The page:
“They attacked all of neuroscience when they attacked me” -David Jentsch
This morning Sci attended the symposium on Animals in Research: Widening the Tent, a symposium on how to reach out and garner more support for animal research, and to encourage scientists to speak out. You’d think that would be a pretty easy thing, of course scientists want to support their own research! But it’s hard, and animal rights activists are determined to make it that way. It is very hard to speak out on the benefit of your research when you worry about your car being bombed, your children being threatened at school, your home being flooded, your laboratory attacked. When it happens to one of us, all of us feel the fear. And what can we do? For many years now, scientists have just kept their heads down. Keep your head down, don’t identify yourself, and maybe they won’t come after you.
But that is not helping. Without scientists speaking out in support of their work, the field goes to the small, but vocal animal rights movement, which hijacks our science and does their best to turn the public against us. They have money (PETA alone has a $120 MILLION budget), they have drive, and they have scared us into silence.
And that’s not going to happen anymore.
Scientists are speaking out, recruiting help, telling the public about their work, and getting people organized. I got to hear Tom Holder, the founder of Speaking of Research , talk about the progress that has been made. In the UK, people have vocally supported animal research, marches in support have easily outnumbered and overwhelmed the vocal minority. In the US, that is not yet the case, scientists are still scared.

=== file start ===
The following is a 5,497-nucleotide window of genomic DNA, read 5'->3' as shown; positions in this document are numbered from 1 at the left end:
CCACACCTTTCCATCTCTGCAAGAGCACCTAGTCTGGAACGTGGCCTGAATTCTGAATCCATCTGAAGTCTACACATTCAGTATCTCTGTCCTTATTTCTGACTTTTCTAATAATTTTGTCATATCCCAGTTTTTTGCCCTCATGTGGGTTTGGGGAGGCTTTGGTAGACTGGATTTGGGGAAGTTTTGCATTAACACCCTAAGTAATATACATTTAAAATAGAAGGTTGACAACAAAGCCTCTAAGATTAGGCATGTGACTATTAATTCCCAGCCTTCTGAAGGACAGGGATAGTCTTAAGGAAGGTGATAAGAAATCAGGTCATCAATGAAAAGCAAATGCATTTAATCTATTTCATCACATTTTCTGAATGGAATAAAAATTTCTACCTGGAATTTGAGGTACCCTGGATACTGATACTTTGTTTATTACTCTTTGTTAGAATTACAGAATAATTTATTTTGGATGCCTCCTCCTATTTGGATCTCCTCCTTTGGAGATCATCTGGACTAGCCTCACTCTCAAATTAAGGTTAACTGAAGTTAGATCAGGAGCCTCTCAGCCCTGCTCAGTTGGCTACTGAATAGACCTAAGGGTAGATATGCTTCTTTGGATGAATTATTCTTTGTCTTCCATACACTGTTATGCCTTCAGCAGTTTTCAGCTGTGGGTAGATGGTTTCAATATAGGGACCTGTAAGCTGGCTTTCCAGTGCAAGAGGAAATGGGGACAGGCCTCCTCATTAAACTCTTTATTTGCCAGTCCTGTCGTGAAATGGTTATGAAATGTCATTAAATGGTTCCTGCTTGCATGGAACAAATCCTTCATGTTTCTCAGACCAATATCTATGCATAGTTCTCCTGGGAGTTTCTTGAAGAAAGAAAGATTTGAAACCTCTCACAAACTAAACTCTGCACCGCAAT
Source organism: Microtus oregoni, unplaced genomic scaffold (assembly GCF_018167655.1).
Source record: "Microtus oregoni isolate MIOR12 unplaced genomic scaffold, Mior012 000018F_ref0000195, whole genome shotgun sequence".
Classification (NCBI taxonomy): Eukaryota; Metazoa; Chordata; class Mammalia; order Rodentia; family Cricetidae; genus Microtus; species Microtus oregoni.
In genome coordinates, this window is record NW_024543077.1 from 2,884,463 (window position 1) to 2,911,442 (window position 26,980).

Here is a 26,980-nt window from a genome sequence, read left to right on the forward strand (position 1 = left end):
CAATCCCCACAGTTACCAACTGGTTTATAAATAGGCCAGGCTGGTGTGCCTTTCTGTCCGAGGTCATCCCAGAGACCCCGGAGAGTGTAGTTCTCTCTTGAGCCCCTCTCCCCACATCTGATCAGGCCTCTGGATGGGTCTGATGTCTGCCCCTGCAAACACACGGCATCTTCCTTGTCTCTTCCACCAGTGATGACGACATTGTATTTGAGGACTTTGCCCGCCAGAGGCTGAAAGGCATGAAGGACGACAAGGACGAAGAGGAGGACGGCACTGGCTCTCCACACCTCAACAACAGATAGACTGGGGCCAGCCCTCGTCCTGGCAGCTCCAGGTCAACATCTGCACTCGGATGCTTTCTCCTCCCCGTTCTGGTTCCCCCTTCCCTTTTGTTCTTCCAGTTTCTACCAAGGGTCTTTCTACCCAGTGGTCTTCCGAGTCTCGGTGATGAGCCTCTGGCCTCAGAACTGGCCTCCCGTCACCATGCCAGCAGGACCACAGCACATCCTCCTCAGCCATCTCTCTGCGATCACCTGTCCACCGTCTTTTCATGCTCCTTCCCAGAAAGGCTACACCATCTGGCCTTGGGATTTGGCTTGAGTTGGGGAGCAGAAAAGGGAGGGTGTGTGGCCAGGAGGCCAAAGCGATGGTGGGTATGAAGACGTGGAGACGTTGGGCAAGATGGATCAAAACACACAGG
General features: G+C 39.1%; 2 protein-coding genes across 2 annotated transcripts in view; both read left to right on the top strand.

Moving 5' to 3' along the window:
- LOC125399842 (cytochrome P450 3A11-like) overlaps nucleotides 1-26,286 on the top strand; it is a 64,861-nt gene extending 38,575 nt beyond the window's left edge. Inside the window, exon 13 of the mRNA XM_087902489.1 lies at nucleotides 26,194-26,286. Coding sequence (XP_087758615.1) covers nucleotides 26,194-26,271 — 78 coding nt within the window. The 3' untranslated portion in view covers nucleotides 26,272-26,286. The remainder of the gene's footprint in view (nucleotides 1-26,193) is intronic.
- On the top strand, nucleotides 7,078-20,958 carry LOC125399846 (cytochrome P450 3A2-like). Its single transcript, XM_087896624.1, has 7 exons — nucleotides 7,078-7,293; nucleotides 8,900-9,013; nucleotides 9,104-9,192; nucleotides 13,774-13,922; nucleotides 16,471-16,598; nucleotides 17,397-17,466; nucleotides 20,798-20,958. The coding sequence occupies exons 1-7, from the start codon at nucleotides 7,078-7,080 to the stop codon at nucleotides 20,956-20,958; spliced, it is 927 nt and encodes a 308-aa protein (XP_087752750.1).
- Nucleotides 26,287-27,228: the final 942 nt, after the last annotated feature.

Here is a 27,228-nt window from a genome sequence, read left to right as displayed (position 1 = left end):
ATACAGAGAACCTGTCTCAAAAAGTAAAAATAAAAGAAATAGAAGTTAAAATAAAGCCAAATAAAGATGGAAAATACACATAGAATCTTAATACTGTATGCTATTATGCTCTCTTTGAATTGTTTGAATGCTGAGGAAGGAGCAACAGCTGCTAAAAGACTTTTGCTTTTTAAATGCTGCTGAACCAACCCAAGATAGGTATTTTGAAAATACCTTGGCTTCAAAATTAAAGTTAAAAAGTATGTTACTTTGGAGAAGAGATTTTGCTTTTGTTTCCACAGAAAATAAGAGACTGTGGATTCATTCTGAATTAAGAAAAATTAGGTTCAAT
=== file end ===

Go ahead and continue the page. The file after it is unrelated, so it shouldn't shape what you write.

But, as David Jentsch told me later, we cannot let fear hold us back, we need to let our outrage overwhelm the fear that we are all feeling. And we are outraged. In biomedical research, we scientists have made huge strides in developing cures for illness. Cancer drugs, psychiatric medications, the new flu vaccine, treatments for Parkinson’s, Alzheimer’s, cystic fibrosis, arthritis. We need animals to do our research. We use other techniques in cells and humans, of course, but the fact is, we just don’t know enough about the body to make non-animal models which are useful. We are the GOOD GUYS. We are out to help those who are suffering, both humans AND animals suffering from similar diseases.
And we need to let people know, we need to inform the public of what exactly we do, how we do it, and what it means for the future of science. Sign the Pro-test petition, declare your support. There is safety in numbers. Speak with people about your work, and tell your personal story. Tell people about the animals you work with, why you work with them. If you don’t tell your story, who will?